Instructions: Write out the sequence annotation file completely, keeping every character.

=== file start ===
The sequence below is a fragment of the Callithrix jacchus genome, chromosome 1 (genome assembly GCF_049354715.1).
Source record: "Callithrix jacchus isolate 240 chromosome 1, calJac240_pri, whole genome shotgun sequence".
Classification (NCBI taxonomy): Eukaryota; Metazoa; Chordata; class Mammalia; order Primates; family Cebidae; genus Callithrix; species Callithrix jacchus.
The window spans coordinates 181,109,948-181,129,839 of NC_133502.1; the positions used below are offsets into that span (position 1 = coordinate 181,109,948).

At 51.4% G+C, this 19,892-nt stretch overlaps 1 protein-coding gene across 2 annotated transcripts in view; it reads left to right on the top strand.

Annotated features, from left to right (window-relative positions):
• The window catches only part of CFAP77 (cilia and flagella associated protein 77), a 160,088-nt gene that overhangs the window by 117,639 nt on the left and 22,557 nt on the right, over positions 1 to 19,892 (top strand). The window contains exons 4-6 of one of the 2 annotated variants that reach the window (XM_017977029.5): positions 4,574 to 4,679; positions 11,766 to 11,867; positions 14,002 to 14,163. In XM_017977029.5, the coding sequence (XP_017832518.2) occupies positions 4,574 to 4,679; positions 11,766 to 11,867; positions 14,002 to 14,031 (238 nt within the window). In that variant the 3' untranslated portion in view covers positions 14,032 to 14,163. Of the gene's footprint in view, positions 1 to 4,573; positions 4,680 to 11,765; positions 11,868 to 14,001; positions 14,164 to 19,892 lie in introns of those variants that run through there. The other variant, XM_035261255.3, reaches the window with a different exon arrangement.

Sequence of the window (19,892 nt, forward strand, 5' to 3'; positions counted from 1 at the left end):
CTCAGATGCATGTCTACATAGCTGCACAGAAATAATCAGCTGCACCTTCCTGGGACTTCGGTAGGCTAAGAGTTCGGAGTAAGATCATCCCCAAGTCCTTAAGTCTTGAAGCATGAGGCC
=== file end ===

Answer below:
The sequence below is a fragment of the Callithrix jacchus genome, chromosome 1 (genome assembly GCF_049354715.1).
Source record: "Callithrix jacchus isolate 240 chromosome 1, calJac240_pri, whole genome shotgun sequence".
Classification (NCBI taxonomy): Eukaryota; Metazoa; Chordata; class Mammalia; order Primates; family Cebidae; genus Callithrix; species Callithrix jacchus.
The window spans coordinates 181,109,948-181,129,839 of NC_133502.1; the positions used below are offsets into that span (position 1 = coordinate 181,109,948).

At 51.4% G+C, this 19,892-nt stretch overlaps 1 protein-coding gene across 2 annotated transcripts in view; it reads left to right on the top strand.

Annotated features, from left to right (window-relative positions):
• The window catches only part of CFAP77 (cilia and flagella associated protein 77), a 160,088-nt gene that overhangs the window by 117,639 nt on the left and 22,557 nt on the right, over positions 1 to 19,892 (top strand). The window contains exons 4-6 of one of the 2 annotated variants that reach the window (XM_017977029.5): positions 4,574 to 4,679; positions 11,766 to 11,867; positions 14,002 to 14,163. In XM_017977029.5, the coding sequence (XP_017832518.2) occupies positions 4,574 to 4,679; positions 11,766 to 11,867; positions 14,002 to 14,031 (238 nt within the window). In that variant the 3' untranslated portion in view covers positions 14,032 to 14,163. Of the gene's footprint in view, positions 1 to 4,573; positions 4,680 to 11,765; positions 11,868 to 14,001; positions 14,164 to 19,892 lie in introns of those variants that run through there. The other variant, XM_035261255.3, reaches the window with a different exon arrangement.

Sequence of the window (19,892 nt, forward strand, 5' to 3'; positions counted from 1 at the left end):
CTCAGATGCATGTCTACATAGCTGCACAGAAATAATCAGCTGCACCTTCCTGGGACTTCGGTAGGCTAAGAGTTCGGAGTAAGATCATCCCCAAGTCCTTAAGTCTTGAAGCATGAGGCC